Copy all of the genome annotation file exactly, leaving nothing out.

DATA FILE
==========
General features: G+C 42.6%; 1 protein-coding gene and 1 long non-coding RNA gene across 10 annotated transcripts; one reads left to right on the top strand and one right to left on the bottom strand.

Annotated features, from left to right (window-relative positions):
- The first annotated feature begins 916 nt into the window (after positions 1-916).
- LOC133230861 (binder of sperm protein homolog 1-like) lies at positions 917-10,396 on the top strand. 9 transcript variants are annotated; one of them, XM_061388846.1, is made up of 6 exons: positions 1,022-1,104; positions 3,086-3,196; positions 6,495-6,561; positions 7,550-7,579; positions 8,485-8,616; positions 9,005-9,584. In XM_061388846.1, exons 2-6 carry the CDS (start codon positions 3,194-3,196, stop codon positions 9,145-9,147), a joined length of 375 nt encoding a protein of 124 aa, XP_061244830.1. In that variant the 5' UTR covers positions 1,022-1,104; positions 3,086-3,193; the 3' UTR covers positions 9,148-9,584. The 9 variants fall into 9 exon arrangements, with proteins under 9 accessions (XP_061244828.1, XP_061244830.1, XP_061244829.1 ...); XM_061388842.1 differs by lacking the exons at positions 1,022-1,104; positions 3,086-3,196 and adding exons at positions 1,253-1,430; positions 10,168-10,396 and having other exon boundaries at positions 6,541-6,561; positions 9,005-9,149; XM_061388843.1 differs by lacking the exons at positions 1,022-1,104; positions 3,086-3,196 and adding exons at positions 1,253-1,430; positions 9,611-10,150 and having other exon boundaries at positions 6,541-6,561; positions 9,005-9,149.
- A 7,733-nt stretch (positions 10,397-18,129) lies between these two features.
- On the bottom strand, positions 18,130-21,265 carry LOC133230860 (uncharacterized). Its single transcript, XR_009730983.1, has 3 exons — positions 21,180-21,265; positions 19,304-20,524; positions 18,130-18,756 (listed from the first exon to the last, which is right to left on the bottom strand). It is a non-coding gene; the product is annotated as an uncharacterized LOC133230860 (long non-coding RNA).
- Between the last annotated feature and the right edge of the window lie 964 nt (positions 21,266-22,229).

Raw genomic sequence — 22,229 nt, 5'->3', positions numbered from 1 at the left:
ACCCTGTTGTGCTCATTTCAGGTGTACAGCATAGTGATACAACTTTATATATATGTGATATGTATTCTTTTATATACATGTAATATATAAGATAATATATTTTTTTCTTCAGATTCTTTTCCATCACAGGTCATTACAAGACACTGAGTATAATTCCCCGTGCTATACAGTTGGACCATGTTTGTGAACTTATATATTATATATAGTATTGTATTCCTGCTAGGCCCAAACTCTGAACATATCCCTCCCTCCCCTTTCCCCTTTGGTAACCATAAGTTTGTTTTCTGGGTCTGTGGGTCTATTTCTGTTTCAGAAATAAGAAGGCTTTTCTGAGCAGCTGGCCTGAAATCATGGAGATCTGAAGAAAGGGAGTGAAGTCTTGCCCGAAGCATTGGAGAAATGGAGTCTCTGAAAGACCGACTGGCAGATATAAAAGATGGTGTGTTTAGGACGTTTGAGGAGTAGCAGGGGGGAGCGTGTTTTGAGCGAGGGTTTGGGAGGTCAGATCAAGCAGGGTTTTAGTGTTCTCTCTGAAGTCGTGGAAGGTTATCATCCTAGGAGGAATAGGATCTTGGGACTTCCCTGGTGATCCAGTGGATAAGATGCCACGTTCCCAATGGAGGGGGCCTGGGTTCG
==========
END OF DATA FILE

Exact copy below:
General features: G+C 42.6%; 1 protein-coding gene and 1 long non-coding RNA gene across 10 annotated transcripts; one reads left to right on the top strand and one right to left on the bottom strand.

Annotated features, from left to right (window-relative positions):
- The first annotated feature begins 916 nt into the window (after positions 1-916).
- LOC133230861 (binder of sperm protein homolog 1-like) lies at positions 917-10,396 on the top strand. 9 transcript variants are annotated; one of them, XM_061388846.1, is made up of 6 exons: positions 1,022-1,104; positions 3,086-3,196; positions 6,495-6,561; positions 7,550-7,579; positions 8,485-8,616; positions 9,005-9,584. In XM_061388846.1, exons 2-6 carry the CDS (start codon positions 3,194-3,196, stop codon positions 9,145-9,147), a joined length of 375 nt encoding a protein of 124 aa, XP_061244830.1. In that variant the 5' UTR covers positions 1,022-1,104; positions 3,086-3,193; the 3' UTR covers positions 9,148-9,584. The 9 variants fall into 9 exon arrangements, with proteins under 9 accessions (XP_061244828.1, XP_061244830.1, XP_061244829.1 ...); XM_061388842.1 differs by lacking the exons at positions 1,022-1,104; positions 3,086-3,196 and adding exons at positions 1,253-1,430; positions 10,168-10,396 and having other exon boundaries at positions 6,541-6,561; positions 9,005-9,149; XM_061388843.1 differs by lacking the exons at positions 1,022-1,104; positions 3,086-3,196 and adding exons at positions 1,253-1,430; positions 9,611-10,150 and having other exon boundaries at positions 6,541-6,561; positions 9,005-9,149.
- A 7,733-nt stretch (positions 10,397-18,129) lies between these two features.
- On the bottom strand, positions 18,130-21,265 carry LOC133230860 (uncharacterized). Its single transcript, XR_009730983.1, has 3 exons — positions 21,180-21,265; positions 19,304-20,524; positions 18,130-18,756 (listed from the first exon to the last, which is right to left on the bottom strand). It is a non-coding gene; the product is annotated as an uncharacterized LOC133230860 (long non-coding RNA).
- Between the last annotated feature and the right edge of the window lie 964 nt (positions 21,266-22,229).

Raw genomic sequence — 22,229 nt, 5'->3', positions numbered from 1 at the left:
ACCCTGTTGTGCTCATTTCAGGTGTACAGCATAGTGATACAACTTTATATATATGTGATATGTATTCTTTTATATACATGTAATATATAAGATAATATATTTTTTTCTTCAGATTCTTTTCCATCACAGGTCATTACAAGACACTGAGTATAATTCCCCGTGCTATACAGTTGGACCATGTTTGTGAACTTATATATTATATATAGTATTGTATTCCTGCTAGGCCCAAACTCTGAACATATCCCTCCCTCCCCTTTCCCCTTTGGTAACCATAAGTTTGTTTTCTGGGTCTGTGGGTCTATTTCTGTTTCAGAAATAAGAAGGCTTTTCTGAGCAGCTGGCCTGAAATCATGGAGATCTGAAGAAAGGGAGTGAAGTCTTGCCCGAAGCATTGGAGAAATGGAGTCTCTGAAAGACCGACTGGCAGATATAAAAGATGGTGTGTTTAGGACGTTTGAGGAGTAGCAGGGGGGAGCGTGTTTTGAGCGAGGGTTTGGGAGGTCAGATCAAGCAGGGTTTTAGTGTTCTCTCTGAAGTCGTGGAAGGTTATCATCCTAGGAGGAATAGGATCTTGGGACTTCCCTGGTGATCCAGTGGATAAGATGCCACGTTCCCAATGGAGGGGGCCTGGGTTCG